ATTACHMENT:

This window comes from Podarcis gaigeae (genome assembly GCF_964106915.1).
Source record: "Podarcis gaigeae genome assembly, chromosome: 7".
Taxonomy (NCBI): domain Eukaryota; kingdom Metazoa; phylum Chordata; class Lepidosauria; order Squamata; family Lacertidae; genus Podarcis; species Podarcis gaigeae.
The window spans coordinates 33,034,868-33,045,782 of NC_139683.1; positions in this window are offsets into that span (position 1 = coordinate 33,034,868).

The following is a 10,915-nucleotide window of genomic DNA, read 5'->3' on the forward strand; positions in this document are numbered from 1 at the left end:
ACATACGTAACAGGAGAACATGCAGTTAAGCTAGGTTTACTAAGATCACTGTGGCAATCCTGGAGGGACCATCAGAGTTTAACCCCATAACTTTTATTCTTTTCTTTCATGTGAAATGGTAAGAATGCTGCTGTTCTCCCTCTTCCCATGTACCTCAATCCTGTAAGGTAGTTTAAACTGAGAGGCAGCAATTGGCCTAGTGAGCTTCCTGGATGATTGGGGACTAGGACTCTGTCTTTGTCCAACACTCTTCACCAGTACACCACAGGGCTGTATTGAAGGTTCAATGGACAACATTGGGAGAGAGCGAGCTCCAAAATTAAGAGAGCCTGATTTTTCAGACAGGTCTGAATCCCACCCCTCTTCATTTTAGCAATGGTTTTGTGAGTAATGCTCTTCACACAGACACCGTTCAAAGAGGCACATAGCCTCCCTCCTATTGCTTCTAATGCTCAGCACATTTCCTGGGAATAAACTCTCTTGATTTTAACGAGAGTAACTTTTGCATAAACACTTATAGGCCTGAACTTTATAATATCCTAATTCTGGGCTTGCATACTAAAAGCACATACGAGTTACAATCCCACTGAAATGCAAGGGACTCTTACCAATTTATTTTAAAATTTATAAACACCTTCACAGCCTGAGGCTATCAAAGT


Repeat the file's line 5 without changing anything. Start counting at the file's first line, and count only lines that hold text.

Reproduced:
The following is a 10,915-nucleotide window of genomic DNA, read 5'->3' on the forward strand; positions in this document are numbered from 1 at the left end: